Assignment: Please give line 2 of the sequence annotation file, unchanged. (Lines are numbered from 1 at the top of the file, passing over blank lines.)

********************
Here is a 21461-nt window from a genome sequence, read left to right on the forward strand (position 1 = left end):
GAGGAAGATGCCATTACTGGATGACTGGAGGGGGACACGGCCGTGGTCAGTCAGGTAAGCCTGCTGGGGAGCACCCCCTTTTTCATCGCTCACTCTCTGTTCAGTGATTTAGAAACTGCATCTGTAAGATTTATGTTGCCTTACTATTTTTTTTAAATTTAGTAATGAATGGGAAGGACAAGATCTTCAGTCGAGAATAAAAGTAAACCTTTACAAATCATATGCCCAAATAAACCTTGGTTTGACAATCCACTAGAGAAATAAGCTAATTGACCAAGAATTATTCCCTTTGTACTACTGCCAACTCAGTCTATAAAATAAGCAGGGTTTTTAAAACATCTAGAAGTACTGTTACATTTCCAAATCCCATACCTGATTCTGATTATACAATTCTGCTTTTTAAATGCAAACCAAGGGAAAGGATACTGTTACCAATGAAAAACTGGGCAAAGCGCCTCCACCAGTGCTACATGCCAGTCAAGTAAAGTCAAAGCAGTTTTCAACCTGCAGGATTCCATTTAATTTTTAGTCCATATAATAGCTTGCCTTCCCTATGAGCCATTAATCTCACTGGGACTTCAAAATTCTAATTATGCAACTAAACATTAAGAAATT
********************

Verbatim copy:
GAGGAAGATGCCATTACTGGATGACTGGAGGGGGACACGGCCGTGGTCAGTCAGGTAAGCCTGCTGGGGAGCACCCCCTTTTTCATCGCTCACTCTCTGTTCAGTGATTTAGAAACTGCATCTGTAAGATTTATGTTGCCTTACTATTTTTTTTAAATTTAGTAATGAATGGGAAGGACAAGATCTTCAGTCGAGAATAAAAGTAAACCTTTACAAATCATATGCCCAAATAAACCTTGGTTTGACAATCCACTAGAGAAATAAGCTAATTGACCAAGAATTATTCCCTTTGTACTACTGCCAACTCAGTCTATAAAATAAGCAGGGTTTTTAAAACATCTAGAAGTACTGTTACATTTCCAAATCCCATACCTGATTCTGATTATACAATTCTGCTTTTTAAATGCAAACCAAGGGAAAGGATACTGTTACCAATGAAAAACTGGGCAAAGCGCCTCCACCAGTGCTACATGCCAGTCAAGTAAAGTCAAAGCAGTTTTCAACCTGCAGGATTCCATTTAATTTTTAGTCCATATAATAGCTTGCCTTCCCTATGAGCCATTAATCTCACTGGGACTTCAAAATTCTAATTATGCAACTAAACATTAAGAAATT